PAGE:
31. The representative of the Government of the United Kingdom welcomed the human resources strategy put forward by the Office. This was a key area which up until now had been sadly neglected in the reform of the United Nations system and in which the ILO should play a pathfinding role, given its mandate. Investing in people was a new approach to meet the increasing demands of the twenty-first century for flexible staff capable of dealing with the challenges of knowledge-based economies. The staff of successful international organizations would be those who could adapt and develop, increasing their expertise in different sectors, in both headquarters and the field. Therefore the speaker welcomed in particular the emphasis on training and career development in the paper; many of the proposals in paragraph 14 were useful in that regard; however, while performance assessment should not be a once-in-a-year experience, the abandonment of the idea of measuring performance against objectives was somewhat surprising and it would be interesting to know the reason behind it. The intention to address gender imbalances throughout the whole organization was welcomed, as was the importance attached to people management skills and language skills referred to in paragraph 25, the innovative approach to harassment at work and individual grievances, and the proposals to draw outside thinking into the human resource management of the organization outlined in paragraph 31. The proposals on job classification were also interesting. These changes would have to be looked at carefully in order to ensure that they conformed to the common system.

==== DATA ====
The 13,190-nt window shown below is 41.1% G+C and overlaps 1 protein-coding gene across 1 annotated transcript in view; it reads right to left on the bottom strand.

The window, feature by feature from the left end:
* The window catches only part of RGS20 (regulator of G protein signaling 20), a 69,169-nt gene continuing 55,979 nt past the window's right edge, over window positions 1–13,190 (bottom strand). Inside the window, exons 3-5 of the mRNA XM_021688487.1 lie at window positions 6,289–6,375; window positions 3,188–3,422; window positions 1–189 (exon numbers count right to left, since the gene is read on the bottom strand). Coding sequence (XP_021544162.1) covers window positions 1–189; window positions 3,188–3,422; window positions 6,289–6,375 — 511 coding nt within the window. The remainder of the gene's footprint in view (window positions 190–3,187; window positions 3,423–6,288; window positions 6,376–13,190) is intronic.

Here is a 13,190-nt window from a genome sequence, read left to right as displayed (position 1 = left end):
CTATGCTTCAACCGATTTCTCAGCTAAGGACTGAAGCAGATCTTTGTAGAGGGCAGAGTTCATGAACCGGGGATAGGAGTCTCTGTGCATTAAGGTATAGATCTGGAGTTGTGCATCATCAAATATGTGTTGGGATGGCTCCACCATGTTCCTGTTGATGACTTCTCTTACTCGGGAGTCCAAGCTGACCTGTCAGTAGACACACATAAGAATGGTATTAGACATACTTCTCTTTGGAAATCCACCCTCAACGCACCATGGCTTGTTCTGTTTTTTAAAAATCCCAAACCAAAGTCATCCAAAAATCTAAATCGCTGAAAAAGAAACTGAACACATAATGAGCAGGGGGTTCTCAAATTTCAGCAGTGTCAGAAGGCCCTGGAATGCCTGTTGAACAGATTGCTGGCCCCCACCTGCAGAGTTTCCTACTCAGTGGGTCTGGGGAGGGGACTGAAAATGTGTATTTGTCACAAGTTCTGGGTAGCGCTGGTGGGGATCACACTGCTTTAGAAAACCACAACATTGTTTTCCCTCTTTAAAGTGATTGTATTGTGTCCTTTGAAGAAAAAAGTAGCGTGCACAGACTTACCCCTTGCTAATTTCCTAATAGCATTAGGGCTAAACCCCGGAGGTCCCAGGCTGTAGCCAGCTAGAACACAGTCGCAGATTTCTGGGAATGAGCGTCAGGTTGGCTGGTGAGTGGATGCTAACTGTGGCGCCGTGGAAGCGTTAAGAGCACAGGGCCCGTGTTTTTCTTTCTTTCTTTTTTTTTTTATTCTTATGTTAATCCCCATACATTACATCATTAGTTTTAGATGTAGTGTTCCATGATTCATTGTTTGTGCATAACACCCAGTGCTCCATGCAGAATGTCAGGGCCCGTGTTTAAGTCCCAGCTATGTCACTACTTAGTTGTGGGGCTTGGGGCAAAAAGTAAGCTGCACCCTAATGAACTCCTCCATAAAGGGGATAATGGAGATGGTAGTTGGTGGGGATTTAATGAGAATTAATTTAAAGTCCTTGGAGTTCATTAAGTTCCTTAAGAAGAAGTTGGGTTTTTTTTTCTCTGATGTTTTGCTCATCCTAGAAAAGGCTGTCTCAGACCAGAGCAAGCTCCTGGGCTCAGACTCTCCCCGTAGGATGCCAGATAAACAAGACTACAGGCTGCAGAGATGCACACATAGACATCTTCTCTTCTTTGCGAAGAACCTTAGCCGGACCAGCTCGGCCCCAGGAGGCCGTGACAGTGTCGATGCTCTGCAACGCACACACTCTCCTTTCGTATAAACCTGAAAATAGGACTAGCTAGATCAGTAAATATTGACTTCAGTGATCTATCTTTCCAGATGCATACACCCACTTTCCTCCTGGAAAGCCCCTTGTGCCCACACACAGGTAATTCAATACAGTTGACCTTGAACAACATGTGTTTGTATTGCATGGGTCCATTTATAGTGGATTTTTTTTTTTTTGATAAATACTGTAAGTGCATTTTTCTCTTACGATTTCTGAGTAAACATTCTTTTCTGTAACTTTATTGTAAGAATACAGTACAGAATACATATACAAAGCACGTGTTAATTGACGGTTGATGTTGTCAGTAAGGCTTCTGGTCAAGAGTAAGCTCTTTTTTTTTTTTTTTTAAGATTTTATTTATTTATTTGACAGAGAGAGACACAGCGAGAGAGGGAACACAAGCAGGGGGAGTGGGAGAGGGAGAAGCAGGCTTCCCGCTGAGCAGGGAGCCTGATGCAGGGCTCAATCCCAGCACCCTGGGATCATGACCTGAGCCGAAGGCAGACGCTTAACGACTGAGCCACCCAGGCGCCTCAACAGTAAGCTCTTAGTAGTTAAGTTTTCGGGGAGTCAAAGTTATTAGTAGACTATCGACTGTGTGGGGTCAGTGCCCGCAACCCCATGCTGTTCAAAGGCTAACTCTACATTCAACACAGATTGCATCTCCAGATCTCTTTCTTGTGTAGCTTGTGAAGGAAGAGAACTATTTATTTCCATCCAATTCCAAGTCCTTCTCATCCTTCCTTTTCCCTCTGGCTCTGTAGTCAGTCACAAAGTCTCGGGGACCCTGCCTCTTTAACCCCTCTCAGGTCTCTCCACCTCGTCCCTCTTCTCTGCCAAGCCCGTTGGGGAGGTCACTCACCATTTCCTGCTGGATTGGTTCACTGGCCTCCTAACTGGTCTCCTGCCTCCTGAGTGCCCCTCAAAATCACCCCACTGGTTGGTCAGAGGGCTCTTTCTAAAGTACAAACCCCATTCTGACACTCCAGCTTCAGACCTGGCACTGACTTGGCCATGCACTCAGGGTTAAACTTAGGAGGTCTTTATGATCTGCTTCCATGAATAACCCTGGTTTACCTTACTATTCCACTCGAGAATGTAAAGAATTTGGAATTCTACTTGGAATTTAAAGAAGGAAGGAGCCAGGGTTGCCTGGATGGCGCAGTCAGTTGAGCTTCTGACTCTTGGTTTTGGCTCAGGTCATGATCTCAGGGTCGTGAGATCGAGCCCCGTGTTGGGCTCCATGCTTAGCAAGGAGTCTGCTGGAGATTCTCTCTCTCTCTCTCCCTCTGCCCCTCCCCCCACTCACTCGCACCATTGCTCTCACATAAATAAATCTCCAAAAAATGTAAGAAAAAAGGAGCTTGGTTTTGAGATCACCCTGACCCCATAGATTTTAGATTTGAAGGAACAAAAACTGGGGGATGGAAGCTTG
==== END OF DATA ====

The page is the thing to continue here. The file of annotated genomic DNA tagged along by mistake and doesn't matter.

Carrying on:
32. The representative of the Government of Denmark expressed support for the proposed strategy and requested that indicators and targets be set in the paper to be submitted for discussion in March.

33. The representative of the Government of Canada considered the paper stimulating and emphasized the importance of the issues of gender equality and a culturally diverse workforce. She requested that the paper to be submitted to the next session of the Governing Body examine systemic barriers to internal promotion and security in tenure, as well as the factors motivating staff from minority groups to leave the Office or stay in it. These indications could help devise practices and measures to ensure that recruitment was complemented by equal efforts to retain good staff. The speaker also highlighted the importance of training in the broader sense, i.e. not simply formal management training but in areas such as sensitivity and cross-cultural training.

34. The representative of the Government of the United States noted that the human resources strategy was part of a broader reform effort in the ILO which it applauded. It required careful consideration. However, the strategy also contained some elements that any civil servant would find somewhat disquieting, although they might be perfectly well justified in practice. This was the case in particular of the absence of overall ratings or formal judgement of performance against objectives. How could a successful organization administer successful personnel policy without making such judgements? The speaker accordingly invited the Office to continue consultation on these and other issues in the reform process between now and the presentation of the next phase of the process.